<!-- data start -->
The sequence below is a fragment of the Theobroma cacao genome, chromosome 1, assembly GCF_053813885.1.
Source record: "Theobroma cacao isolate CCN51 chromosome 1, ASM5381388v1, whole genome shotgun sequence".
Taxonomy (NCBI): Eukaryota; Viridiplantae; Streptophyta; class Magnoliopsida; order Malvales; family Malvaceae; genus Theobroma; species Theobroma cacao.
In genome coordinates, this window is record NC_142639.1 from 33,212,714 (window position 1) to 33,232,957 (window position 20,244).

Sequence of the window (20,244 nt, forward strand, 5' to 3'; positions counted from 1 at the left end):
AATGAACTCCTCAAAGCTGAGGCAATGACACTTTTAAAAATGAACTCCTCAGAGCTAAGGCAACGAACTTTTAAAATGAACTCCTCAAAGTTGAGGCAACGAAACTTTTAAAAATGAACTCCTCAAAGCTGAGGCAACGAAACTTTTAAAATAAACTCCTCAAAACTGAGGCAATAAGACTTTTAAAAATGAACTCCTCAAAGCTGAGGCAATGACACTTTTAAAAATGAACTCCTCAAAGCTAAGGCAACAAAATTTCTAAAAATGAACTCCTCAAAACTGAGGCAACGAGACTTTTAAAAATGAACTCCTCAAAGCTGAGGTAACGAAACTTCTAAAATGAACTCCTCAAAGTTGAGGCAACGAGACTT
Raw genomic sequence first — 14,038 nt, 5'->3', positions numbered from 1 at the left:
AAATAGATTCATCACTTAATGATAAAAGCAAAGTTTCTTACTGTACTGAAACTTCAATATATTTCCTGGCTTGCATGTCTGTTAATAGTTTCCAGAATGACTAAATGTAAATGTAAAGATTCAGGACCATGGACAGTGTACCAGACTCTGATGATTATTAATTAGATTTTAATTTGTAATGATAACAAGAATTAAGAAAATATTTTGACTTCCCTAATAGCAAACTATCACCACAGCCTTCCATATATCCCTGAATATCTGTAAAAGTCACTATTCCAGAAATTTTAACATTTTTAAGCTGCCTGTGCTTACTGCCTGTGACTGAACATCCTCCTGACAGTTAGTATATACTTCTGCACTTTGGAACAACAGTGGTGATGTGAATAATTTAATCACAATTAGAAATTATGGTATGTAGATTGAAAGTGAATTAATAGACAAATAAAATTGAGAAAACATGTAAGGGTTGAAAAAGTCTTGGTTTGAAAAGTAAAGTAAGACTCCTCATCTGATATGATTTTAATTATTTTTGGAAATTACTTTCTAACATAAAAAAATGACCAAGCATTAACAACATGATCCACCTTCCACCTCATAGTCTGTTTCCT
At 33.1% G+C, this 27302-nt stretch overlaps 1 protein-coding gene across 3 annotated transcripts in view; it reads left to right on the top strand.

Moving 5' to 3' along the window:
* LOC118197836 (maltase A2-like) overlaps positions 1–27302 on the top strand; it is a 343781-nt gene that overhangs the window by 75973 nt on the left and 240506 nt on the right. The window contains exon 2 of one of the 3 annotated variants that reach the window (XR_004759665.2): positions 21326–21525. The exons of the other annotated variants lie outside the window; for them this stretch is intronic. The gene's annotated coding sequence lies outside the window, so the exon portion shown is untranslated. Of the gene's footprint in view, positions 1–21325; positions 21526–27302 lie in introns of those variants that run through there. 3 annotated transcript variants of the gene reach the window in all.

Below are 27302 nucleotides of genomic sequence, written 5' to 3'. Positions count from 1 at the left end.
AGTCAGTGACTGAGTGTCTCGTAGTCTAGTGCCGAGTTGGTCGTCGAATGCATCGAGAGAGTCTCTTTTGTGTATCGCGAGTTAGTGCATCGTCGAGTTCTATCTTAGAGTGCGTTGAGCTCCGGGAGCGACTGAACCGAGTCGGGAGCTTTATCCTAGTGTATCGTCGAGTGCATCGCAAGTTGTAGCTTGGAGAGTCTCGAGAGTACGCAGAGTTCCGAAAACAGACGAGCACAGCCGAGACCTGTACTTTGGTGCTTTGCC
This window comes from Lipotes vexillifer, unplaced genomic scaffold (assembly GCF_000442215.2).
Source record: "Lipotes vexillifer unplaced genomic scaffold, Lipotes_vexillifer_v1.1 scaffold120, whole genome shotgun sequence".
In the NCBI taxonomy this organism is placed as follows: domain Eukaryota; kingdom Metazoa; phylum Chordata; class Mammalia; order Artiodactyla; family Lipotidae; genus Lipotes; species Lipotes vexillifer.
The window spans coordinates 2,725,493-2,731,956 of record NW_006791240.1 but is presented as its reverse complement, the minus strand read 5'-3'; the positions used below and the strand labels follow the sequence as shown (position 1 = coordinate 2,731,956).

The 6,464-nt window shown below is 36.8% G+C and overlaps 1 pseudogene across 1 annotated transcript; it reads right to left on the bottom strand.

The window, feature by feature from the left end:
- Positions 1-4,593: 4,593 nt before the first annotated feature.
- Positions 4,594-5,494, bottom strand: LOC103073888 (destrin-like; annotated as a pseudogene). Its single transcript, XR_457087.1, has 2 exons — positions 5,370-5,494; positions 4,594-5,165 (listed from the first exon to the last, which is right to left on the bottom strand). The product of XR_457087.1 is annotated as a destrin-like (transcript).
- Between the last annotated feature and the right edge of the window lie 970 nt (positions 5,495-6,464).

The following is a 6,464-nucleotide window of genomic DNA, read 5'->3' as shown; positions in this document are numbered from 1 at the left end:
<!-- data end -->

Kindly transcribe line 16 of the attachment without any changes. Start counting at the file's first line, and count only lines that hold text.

In the NCBI taxonomy this organism is placed as follows: domain Eukaryota; kingdom Metazoa; phylum Chordata; class Mammalia; order Artiodactyla; family Lipotidae; genus Lipotes; species Lipotes vexillifer.